Immune Aging May Drive Overall Aging

Immune Aging May Drive Overall Aging

Research advances in the past decade have demonstrated that organismic aging occurs as the result of altered metabolism in cells and tissues, leading to heightened oxidative stress and immune imbalance. Because immune cells help regulate tissue and circulatory environments, they can significantly influence biological aging and immunometabolic tone throughout the body. For this reason, aging of immune cells and subsequent changes in the regulation of immunity itself may have disproportionately great influence over whole-body senescence.

The innate immune system must detect pathogens and pathogenic tissue changes, and it is charged with cataloguing an organism’s ever-expanding immune memory bank. In an immune response, innate and adaptive arms of immunity coordinate the mobilization of resources to address threats and restore tissue homeostasis. Both of these aspects of immunity undergo aging; while innate immunity tends to become more active as genetic damage, oxidative stress, and epigenetic repatterning progress over a lifetime, adaptive immunity tends to become less targeted and efficient with age. The result of these changes is often an individualized mosaic of reduced immunity to pathogens (immunosuppression) paired with heightened propensity for inflammation.

This study employed an animal model of accelerated hematopoietic cell aging, selectively deleting a DNA-repair gene from these cell populations in mice. These mutant mice were compared over time with normal ‘wild-type’ and with progeroid (prematurely senescent) mice for changes in immune cell populations, vital organ function, and lifespan. The team then examined the effects of transplanting spleen cells from young animals into aged ones, and vice versa. Finally, they treated the genetically-altered mice with the senolytic (senescent cell-clearing) agent rapamycin to observe its influence on SASP expression.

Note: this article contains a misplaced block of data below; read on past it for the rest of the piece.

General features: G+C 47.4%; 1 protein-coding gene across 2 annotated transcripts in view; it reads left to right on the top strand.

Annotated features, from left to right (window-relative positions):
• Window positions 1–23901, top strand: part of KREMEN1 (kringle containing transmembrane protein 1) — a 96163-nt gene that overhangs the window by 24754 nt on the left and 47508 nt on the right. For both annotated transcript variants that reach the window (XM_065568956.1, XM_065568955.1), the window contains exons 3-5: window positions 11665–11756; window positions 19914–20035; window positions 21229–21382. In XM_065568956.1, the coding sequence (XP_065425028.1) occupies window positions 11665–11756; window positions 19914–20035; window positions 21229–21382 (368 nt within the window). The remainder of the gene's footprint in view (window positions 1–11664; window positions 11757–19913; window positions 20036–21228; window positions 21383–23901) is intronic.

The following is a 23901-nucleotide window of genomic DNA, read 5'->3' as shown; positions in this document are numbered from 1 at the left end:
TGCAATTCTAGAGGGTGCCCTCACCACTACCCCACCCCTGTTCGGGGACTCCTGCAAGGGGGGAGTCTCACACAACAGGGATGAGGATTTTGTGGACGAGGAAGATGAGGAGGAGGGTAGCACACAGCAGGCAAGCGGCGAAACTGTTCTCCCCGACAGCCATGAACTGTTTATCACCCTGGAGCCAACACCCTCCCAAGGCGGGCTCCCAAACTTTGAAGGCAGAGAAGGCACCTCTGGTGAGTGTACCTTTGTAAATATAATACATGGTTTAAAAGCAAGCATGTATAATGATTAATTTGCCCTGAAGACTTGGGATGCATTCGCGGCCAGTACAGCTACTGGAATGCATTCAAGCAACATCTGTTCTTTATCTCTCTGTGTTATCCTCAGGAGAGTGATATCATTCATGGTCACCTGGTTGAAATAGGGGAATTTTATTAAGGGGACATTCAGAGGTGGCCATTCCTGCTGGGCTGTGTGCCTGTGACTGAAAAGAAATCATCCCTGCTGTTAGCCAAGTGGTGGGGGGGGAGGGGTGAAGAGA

Immune Aging May Drive Overall Aging

CONCLUSION

Senescent immune cells are key contributors to systemic aging through their impaired function and proinflammatory signaling, with subsequent alterations in the regulation of immunity. Senolytics can aid the elimination of these aged and dysfunctional cells, yet senolytic agents tend to be quite selective in the types of cells they influence. This study identifies immune cells as a pivotal target for senolytic substances. The use of appropriate senolytics may potentially help preserve vital organ function and limit immunosuppression and inflammation during aging.

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